The Power Of B&W

This month’s Picture This! assignment was the “Power of B&W” and we were thrilled by the many and varied images we received. Clearly there is a love and appreciation of monochrome photography, and we saw images that ranged from portraits to abstracts to intense studies of line, form, and tonality. Perhaps the most intriguing aspect of black and white is the ability to interpret the image through contrast and tonal manipulations (even constrained HDR) without verging into the kinds of tricks to which color seems more prone, all while maintaining a certain photographic “credibility.”

PLEASE NOTE: While most images posted to the Galleries for Picture This! have all the information required, a number are posted without placing your “real” name (not your username) in the information box. We need your real name so we can make the correct copyright notice if and when we publish your picture.

Zephyr
This stunning photo of the Burlington Northern Pioneer Zephyr was made by with a Leica D-LUX 4 and an exposure of f/3.5
at 0.6 seconds. Boyd wrote, “This sleek, stainless steel, art-deco locomotive captured the imagination of the nation when it was introduced in 1934. It clocked a speed of 112 mph between Chicago and Denver, approaching a land speed record for the time! As a long-time locomotive photographer, I visit many museums. This beautiful locomotive is preserved at the Museum of Science and Industry in Chicago.”
© Ken Boyd

Sunset Bride
Bob Menius caught this magical moment of light with a Canon EOS 7D and an EF-S 15-85mm lens with an exposure of 1/500 sec at f/8 at ISO 400. We’re not sure if it will come through on the printed page, but there is an etch-like quality to the shadows and the people who inhabit them in this image.
© Bob Menius

Have A Seat
This old chair sits in an abandoned house in Mason, Tennessee. Christy Hunter made this three-shot HDR with a Canon EOS 50D and a Sigma 18-50mm lens mounted on a Manfrotto tripod and ball head. The brackets were processed in Photomatix with black-and-white conversion in Lightroom.
© Christy Hunter

Oaks
Rush E. Wallace made this photo while on a tour of an arboretum in Thousand Oaks, California. The photo was made with a Nikon D200 and an exposure of f/4.5 at 1/2000 sec (the high shutter speed used because it was a windy day). He processed the Raw file in Photoshop Elements 11 and converted it to black and white using the Vivid Landscape preset. He then overlaid the result with a screen-blending mode of a copy and adjusted the opacity to his liking.
© Rush E. Wallace

White Fence
Fran Czemerda Jr wrote, “I was drawn to the strong vertical lines of the fence, the tombstones and the trees.” Exposure with a Canon EOS 5D Mark II and a Canon TS-E 24mm f/3.5L II lens was 1/60 sec at f/16. The image was processed in Nik Silver Efex Pro 2 with final adjustments in Lightroom 5 and CS6.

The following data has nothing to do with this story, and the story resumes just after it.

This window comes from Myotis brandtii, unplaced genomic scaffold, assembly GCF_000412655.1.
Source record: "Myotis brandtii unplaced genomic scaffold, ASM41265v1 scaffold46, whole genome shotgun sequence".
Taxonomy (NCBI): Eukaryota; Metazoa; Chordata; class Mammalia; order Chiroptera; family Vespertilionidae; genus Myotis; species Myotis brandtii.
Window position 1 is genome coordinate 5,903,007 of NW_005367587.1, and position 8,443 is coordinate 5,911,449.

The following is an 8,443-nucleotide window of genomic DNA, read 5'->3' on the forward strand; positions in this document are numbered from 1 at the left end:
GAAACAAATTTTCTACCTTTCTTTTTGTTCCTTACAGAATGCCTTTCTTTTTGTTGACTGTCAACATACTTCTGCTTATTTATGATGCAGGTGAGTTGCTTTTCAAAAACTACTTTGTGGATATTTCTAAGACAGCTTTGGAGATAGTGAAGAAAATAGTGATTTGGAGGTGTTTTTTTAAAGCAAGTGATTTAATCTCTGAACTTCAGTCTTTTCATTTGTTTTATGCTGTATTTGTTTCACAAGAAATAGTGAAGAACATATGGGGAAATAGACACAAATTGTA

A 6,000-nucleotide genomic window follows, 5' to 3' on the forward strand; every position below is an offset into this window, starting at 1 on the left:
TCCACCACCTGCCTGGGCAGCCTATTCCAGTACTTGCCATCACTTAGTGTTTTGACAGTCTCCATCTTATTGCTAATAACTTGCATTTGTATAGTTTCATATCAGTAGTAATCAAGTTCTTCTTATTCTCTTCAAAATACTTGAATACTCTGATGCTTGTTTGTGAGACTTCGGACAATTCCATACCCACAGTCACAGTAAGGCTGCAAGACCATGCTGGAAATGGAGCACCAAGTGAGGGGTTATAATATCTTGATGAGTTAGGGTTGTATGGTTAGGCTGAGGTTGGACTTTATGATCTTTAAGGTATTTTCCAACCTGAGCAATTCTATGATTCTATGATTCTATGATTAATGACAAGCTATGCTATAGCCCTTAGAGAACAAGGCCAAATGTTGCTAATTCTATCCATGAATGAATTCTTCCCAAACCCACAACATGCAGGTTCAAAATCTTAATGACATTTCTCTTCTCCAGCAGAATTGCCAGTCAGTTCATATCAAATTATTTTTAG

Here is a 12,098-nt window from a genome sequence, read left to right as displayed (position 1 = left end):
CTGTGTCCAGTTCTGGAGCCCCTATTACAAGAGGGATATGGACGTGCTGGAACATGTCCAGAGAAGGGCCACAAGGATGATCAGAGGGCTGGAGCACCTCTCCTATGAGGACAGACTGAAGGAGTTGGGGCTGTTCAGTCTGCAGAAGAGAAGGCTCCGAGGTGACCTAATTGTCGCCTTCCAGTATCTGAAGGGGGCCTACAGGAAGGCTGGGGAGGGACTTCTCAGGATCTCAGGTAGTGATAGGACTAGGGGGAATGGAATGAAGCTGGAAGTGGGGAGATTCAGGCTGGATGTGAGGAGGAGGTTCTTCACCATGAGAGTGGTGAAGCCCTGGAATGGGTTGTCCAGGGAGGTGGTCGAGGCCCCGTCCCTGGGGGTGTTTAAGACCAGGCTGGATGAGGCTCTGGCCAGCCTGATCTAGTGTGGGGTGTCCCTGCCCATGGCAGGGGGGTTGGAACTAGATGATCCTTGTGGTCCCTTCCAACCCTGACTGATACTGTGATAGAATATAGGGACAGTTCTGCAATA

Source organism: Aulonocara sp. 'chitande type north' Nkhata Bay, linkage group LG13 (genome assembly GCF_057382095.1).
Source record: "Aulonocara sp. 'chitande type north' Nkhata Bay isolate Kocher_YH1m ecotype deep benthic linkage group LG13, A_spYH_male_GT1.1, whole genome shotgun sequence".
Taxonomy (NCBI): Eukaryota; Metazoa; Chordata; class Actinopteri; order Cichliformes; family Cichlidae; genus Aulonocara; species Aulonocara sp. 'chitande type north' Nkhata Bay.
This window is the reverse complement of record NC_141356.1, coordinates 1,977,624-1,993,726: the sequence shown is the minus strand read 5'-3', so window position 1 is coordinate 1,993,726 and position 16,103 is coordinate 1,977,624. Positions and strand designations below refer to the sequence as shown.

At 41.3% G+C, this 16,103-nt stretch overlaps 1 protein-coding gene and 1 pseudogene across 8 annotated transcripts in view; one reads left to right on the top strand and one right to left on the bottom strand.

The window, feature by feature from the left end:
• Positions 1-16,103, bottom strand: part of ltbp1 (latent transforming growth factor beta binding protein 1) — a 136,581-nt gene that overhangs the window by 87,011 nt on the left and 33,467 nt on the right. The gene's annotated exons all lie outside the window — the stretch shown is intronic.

© Fran Czemerda Jr

Studio Dancer
Jim Ingraham made this image in the studio with a very flexible and strong ballet dancer. He shot with a Nikon D700 and a 70-200mm f/2.8 lens set at 98mm and an aperture of f/11 at ISO 200. He wrote, “Four flashes were used. One for the backdrop, two to create rim lights on both sides of her and one fill flash positioned 30 degrees left of camera to fill in shadows on her back.”
© Jim Ingraham

Piano & Sheet Music
Karen Newman created this evocative image with a Nikon D7000. With the lens set at 18mm, she took five captures in a 3 EV difference HDR set, starting at f/8 at 0.6 seconds.
© Karen Newman

Fishing
Photographer Larry Mulvehill wrote, “Looking for images under the Ringling Bridge in Sarasota, Florida, I came across this lone fisherman.” The handheld exposure was 1/2 sec at ISO 400 using a 20mm Nikkor lens on a Nikon D200.
© Larry Mulvehill

Korean War Memorial, Washington, D.C.
Alan Bogart photographed the memorial with a Nikon D7000 and a 24-70mm f/2.8 lens with an exposure of f/18 at 1/50 sec. He worked on the background using the Clone tool in Photoshop and converted the image to black and white using Nik Silver Efex Pro. A slight glow effect was added, and all the work created a very effective and moving image.
© Alan Bogart

Sand Painting
Photographer Valerie DeBiase wrote, “Walking along a local beach, I looked down and saw where the receding waters from a recent storm had left the sand in these beautiful, natural shapes.” She photographed with a Canon EOS 50D and a Tamron 18-270mm lens at 20mm. Exposure at ISO 1000 was 1/320 sec. She cloned out some small specks of debris in Photoshop.
© Valerie DeBiase

Wahconah Falls
Ron Gibson made this stately photo of the falls on an overcast day. The photo was taken with a Nikon D300S and a Nikkor 18-200mm lens at an exposure of f/16 at 15 seconds. No processing notes were supplied.